Opeth – Watershed

To be frank, there is one band that should not be missed out by anyone who has only the slightest inch of liking for prog rock and metal: Opeth. This is prog metal to the max: long songs, jolting keyboards, a Hammond organ here and there… And don’t forget the experiments with folk, jazz, psycho, avant-garde, and so on. Ever since the band’s debut in 1995 with the brilliant album Orchid, expectations have kept rocketing sky high. And I must say: they still manage to live up to the expectations.

The latest album from the Swedish death metal hippies, Watershed, dating back to 2008 already, is really an exercise in friction. It includes so many different styles and is again so different from its predecessors that it is really strikingly Opeth. All the elements that we have come to expect from the band are there. No simple stuff.

The start of the album, Coil, is strikingly easy to the ear. And short as well, since it is only three minutes long. It even sprouts a female voice: that of Nathalie Lorichs. I did not expect it to fit, but it does. The song ends in a swelling thunderous sound…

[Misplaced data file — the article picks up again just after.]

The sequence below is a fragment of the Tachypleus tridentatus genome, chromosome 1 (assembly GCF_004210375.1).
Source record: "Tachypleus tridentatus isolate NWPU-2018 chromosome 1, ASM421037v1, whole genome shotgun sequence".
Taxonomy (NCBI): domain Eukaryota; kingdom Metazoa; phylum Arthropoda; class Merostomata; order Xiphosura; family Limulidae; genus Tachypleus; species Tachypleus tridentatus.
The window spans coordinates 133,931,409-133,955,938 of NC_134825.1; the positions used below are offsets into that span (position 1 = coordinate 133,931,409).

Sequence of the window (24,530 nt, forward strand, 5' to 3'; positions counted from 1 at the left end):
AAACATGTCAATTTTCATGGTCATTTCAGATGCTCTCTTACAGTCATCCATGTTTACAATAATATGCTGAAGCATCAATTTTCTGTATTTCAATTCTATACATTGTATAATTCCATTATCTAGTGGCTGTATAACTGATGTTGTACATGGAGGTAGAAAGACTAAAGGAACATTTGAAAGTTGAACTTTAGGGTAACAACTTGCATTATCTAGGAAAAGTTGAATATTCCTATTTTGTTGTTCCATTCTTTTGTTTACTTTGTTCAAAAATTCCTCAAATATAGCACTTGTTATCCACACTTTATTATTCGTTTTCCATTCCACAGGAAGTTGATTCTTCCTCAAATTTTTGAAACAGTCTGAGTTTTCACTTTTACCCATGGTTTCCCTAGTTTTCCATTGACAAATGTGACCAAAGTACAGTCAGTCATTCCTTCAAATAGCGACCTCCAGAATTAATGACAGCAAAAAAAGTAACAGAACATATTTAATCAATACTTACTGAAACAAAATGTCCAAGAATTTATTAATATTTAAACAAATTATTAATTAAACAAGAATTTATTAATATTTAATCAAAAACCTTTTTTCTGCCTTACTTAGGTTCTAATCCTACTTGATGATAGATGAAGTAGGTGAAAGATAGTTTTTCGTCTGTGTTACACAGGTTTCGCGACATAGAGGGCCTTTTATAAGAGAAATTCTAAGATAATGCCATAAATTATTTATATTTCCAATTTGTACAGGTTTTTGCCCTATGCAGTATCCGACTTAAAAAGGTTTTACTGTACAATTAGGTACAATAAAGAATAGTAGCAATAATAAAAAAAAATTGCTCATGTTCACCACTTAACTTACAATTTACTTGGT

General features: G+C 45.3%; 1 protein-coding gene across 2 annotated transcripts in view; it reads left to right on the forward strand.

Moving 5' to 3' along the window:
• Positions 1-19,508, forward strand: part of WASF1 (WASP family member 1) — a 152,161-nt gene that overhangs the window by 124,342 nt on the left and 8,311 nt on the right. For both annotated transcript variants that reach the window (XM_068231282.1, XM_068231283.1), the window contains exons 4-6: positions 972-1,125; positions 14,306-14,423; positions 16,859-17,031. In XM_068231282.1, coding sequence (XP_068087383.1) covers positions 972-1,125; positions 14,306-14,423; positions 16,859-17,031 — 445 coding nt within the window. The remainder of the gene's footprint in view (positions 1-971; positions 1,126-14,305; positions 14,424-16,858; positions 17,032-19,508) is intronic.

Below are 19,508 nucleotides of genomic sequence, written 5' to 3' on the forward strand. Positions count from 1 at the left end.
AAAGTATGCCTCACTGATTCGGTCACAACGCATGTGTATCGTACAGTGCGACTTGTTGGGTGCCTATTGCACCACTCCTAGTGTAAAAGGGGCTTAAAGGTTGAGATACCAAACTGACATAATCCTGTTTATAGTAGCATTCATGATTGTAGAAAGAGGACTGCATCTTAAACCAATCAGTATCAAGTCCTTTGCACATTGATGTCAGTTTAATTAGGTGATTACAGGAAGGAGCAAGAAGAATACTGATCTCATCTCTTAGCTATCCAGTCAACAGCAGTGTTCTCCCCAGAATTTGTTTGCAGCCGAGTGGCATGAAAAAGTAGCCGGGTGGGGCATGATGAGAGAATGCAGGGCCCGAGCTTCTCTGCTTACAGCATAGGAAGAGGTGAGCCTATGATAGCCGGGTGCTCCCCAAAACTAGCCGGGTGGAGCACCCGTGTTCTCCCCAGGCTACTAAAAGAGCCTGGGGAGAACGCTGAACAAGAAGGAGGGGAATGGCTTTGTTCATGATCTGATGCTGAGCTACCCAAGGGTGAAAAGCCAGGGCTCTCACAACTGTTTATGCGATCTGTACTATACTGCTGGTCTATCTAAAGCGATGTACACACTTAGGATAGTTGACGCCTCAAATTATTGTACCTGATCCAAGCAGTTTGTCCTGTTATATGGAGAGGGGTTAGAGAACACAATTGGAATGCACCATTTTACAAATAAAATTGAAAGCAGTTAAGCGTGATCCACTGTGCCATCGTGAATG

…That flows into Heir Apparent. This song is really old school Opeth. Progressive death metal which is guaranteed to blow you away. It is brutal. Sudden stops, the clean crisp voice of Mikael Åkerfeldt and jumps into deep grunts that sound like they have emerged from the depths of Hell.

And with that we have come to the essence of this album. Although it is really an Opeth album, it could easily be the soundtrack for an experimental horror movie. The creepy sounds here and there, guitars that sometimes seem slightly dissonant… The feeling of the album is creepy. Lotus Eater clearly proves that.

Best song of the album in my opinion: Hessian Peel. Epic, with unexpected twists and turns, doom, death, grunts and riffs that really show you the true meaning of prog.

Is there no downside to this album? Well, yes there is. It is Opeth: pompous, complicated and you have to listen to it at least a dozen times to catch the true drift of this album. But if that doesn’t scare you, you’re in for a real treat.

written by Maarten Merkens

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